There’s a curious trend among some contemporary poets to produce collections that include annotations, backstory, and personal history. In the introduction to Deidre Alexander’s Making of a Poet: Reflections in Verse, editor J. Ralph Otte explains why he and the poet decided to divulge the “wider story” behind the poems in the collection. While it’s admirable to provide anything that will enrich content, it raises the question of whether such measures do anything more than expose the scaffolding. If the poet is doing her job, is it necessary to provide additional “explanation”? There are certainly books in which poets describe their own creative processes, to illuminate the inception and execution of a particular piece, but in those cases the poems stand alone.
Had Alexander’s title identified the book as an interdisciplinary journal or diary, it would have better reflected the content, which includes poems, photographs, writing exercises, and notes. Making of a Poet is arranged in chronological order, beginning with pieces written in junior high hchool and extending through college and beyond. Alexander writes introductions to each chapter, listing the particular events from a particular stage in her life: a trip to Yosemite, a close friend discovered in the dormitory, a religious awakening. Considering the pains she’s taken to be forthcoming, it’s surprising to discover how much of this collection feels cursory and withdrawn.
If there were a single word to explain the problem with Making of a Poet, that word would be ambivalence. The numerous fonts and prose additions would seem to bear this out. Alexander seems to have a sincere desire to invest her writing with substance and genuine emotion. Yet she neglects meaningful divulgence, original details, and the poetic tools that make leaps of fancy and intensity possible. She offers momentary glimpses of something compelling, but fails to pursue them. In “Full Moon Fantasies?,” She describes a tableau in which a surprising event occurs: “It was not the cry of a bird or someone speaking, / but a pay phone ringing! // Should you answer it?” This is an excellent premise for a poem that could be eerie, enigmatic, and intriguing. Instead, the line breaks are pedestrian, and the ending is derivative. Opportunities to take the reader to a place that is truly memorable are missed.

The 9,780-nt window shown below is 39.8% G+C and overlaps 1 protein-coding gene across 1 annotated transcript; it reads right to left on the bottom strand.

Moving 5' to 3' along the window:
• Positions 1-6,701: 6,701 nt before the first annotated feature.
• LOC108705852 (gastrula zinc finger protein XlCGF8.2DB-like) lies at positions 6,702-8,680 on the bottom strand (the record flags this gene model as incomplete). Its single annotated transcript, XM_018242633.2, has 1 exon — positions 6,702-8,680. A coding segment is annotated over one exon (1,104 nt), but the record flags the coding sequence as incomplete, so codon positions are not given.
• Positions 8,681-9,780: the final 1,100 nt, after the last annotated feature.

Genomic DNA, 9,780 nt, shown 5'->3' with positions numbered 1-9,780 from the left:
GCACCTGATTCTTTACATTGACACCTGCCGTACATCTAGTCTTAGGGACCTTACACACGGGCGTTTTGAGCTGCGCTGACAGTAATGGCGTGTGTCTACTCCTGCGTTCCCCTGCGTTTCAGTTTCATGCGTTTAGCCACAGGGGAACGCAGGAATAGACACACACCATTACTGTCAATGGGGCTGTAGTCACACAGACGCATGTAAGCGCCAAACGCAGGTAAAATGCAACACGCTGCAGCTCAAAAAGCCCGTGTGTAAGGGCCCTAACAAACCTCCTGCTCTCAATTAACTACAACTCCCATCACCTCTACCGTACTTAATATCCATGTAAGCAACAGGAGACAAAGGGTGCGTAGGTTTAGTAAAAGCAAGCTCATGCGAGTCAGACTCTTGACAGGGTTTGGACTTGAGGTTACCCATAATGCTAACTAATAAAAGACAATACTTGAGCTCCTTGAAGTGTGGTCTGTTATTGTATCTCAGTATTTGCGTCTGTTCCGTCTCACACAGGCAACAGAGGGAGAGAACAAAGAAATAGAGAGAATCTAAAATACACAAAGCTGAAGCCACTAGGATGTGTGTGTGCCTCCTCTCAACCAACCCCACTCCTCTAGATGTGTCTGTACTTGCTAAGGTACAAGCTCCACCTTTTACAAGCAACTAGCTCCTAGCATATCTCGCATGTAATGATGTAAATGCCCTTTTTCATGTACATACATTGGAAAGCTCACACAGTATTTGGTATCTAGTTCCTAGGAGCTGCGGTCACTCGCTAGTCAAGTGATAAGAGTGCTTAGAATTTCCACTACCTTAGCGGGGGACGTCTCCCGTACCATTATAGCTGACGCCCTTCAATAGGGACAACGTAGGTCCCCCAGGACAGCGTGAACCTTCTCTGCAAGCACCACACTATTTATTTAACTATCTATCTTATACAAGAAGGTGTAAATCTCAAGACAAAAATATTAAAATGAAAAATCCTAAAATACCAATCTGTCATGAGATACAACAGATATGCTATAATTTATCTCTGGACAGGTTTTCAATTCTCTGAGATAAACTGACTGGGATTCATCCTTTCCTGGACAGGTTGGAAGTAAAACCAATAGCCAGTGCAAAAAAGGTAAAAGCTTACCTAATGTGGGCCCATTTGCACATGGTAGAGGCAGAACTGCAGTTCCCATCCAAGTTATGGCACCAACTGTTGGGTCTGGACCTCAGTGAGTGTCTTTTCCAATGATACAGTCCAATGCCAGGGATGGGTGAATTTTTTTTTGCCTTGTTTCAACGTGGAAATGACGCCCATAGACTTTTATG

There is no doubt that the writing in Making of a Poet comes from an author who is intelligent, wise, and emotionally evolved. But Alexander seems to mistake efficiency for brevity, failing to imbue her work with the gravity, density, or even playfulness necessary to draw in the reader. Instead of providing unique insight and imagery, she settles for diction that is predictable and slight. For readers who can appreciate a memoir solely on the basis of its content, Making of a Poet may appeal.
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